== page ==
Gloucestershire wildlife: The wild side of water
- Credit: Nathan Millar
Water will be in the spotlight during ‘Pond Week’ between April 25 to May 1. This month Gloucestershire Wildlife Trust dives into how watery habitats are in need of help, and Sue Bradley interviews a man who listens to underwater sounds
From the River Severn to numerous lakes, streams and ponds: Gloucestershire is a county with plenty of water.
Yet experts say improvement work is urgently needed in and around these habitats to protect the wildlife that rely on them.
They’re racing against time to create the right conditions for species such as the European eel, which has suffered a 90% population decline since the 1980s and is now considered ‘critically endangered’ on the International Union for the Conservation of Nature red list, making its future even less certain than that of the giant panda.
Gloucestershire Wildlife Trust is working with a variety of organisations and individuals to make improvements to the water habitats in the county.
It’s involved with initiatives such as the Cotswold Canals Connected Project, which is working to restore historic waterways in order to achieve significant outcomes for wildlife, people and communities, along with the county’s heritage.
The Trust believes the progress made through initiatives such as the reinstatement of the Missing Mile near Whitminster, where a stretch of the Stroudwater Canal will be constructed with wide reedy fringes, will bring benefits for species such as water voles and otters.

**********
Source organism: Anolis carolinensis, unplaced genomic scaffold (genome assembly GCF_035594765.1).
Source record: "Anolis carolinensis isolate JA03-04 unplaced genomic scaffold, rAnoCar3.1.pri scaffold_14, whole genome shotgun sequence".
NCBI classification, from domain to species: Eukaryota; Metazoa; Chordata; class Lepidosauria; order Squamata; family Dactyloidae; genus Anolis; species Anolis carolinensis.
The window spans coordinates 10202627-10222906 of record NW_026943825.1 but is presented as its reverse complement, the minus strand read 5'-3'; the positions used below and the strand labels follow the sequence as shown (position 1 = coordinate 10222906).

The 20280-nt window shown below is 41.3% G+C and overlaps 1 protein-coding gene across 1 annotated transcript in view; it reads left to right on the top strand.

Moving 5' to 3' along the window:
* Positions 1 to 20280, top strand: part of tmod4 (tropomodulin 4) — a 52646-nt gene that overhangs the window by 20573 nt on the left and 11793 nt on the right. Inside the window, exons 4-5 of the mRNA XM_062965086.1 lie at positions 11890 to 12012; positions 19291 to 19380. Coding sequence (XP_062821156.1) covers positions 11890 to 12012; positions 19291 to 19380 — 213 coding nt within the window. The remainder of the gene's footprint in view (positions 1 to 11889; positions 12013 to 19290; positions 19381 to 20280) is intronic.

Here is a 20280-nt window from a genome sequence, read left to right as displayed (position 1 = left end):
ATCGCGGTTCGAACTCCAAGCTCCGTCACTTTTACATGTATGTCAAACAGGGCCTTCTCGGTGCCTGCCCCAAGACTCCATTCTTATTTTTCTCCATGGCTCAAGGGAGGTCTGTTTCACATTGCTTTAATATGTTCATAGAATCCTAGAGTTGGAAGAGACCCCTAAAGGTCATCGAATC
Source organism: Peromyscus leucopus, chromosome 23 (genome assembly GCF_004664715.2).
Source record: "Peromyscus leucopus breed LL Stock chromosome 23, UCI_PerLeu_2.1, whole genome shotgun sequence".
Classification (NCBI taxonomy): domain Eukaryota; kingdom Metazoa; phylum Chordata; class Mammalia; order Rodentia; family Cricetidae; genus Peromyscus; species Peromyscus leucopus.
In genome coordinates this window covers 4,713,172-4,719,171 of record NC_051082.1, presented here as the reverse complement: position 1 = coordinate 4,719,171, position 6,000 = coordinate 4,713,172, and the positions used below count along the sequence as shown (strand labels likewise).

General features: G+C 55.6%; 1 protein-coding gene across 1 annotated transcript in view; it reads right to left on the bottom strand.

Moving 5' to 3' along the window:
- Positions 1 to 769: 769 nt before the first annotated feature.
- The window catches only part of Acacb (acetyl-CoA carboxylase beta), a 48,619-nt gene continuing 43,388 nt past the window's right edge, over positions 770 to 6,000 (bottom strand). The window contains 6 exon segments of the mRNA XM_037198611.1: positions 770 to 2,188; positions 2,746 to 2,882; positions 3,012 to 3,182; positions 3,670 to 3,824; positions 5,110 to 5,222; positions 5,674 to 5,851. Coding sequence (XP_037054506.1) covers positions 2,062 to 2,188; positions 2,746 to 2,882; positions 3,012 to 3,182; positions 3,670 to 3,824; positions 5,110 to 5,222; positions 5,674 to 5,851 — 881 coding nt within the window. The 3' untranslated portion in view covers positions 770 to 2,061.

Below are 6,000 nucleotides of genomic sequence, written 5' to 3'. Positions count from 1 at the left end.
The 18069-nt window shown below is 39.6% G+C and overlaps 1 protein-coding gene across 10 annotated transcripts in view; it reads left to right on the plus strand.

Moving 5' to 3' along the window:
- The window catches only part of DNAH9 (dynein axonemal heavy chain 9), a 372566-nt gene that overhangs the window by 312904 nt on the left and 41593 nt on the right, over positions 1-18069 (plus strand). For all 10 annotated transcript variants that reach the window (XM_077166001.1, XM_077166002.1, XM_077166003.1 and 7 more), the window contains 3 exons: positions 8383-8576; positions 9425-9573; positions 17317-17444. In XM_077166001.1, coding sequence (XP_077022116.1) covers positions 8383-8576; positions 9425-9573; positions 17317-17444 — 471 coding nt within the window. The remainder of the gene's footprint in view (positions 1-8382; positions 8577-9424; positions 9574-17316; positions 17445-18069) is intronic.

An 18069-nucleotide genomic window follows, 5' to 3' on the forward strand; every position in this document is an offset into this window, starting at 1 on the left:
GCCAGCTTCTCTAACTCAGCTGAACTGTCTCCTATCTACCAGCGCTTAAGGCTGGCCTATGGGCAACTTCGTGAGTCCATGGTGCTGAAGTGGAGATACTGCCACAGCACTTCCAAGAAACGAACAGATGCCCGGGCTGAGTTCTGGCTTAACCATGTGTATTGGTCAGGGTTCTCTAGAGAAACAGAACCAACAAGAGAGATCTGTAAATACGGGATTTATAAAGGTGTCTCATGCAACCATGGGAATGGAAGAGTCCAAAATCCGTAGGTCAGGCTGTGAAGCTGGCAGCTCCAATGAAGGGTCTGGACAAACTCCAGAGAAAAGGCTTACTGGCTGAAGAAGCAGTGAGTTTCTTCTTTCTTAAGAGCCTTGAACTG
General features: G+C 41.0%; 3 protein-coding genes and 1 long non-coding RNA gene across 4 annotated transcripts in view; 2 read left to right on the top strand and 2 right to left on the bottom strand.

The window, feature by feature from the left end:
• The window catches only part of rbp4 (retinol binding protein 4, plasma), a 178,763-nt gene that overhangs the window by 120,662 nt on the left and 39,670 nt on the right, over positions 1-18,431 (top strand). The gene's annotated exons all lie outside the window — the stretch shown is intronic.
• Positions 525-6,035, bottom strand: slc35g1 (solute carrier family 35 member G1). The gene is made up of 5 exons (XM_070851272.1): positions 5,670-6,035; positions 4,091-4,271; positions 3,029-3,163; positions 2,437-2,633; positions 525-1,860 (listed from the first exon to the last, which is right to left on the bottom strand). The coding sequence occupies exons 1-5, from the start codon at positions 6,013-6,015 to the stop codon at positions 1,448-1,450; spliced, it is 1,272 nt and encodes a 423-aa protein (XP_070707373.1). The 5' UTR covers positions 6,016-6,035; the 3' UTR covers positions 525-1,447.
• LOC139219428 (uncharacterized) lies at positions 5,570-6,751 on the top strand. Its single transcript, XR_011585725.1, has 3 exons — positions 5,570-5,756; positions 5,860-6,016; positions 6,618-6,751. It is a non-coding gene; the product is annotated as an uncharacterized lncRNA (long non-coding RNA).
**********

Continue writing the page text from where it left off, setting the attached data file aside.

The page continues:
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Other important sites include the Severn Estuary, a multi-designated Special Area of Conservation, Special Protection Area and Ramsar site (wetland of international importance) on account of its value for birds and fish.
‘Water is a really big deal in Gloucestershire,’ explains GWT’s Ecosystem Recovery Manager Anna Tarbet.
‘Our county is split down the middle by the longest river in England, the Severn, and there are several others too, including the Frome, Leadon and Churn, and lots of tributaries.
‘We also have many ponds and lakes.
‘These are worthy of protection for many reasons, including their value in preventing flooding.
‘The Severn Estuary and rivers such as the Frome play an important role in the life cycles of migratory fish, and provide vital habitats for wading birds.
‘People think of rivers as channels, but they’re much more than that and it’s important there’s connectivity between them and the floodplain.’
Water pollution is an issue that presents a big threat to wildlife in the county, says Anna, with 97% of waterways failing under the Water Framework Directive which measures the ecological status of waters such as rivers and lakes.
‘This is due to over abstraction, barriers to fish migration, pollution from sewage and agricultural activities amongst others,’ she explains.
At the same time there is a lot of concern over the loss of ponds, a situation Gloucestershire Wildlife Trust hopes will change with the introduction of the new Environmental Land Management Schemes (ELMS) brought in to replace payments made under the Common Agricultural Policy.
‘If you’re going to do one thing to help wildlife, have some water in it, even a bird bath or a pond,’ says Anna. ‘Everything needs water to live.’
Watery nature reserves
- Coombe Hill, near Tewkesbury
- Ashleworth Ham
- Whelford Pools, near Fairford
- Roundhouse Lake, near Lechlade-on-Thames
- Lancaut and Ban-y-Gor, near Chepstow
- Greystones Farm, near Bourton-on-the-Water, through which the River Eye runs.
- Woorgreens, near Cannop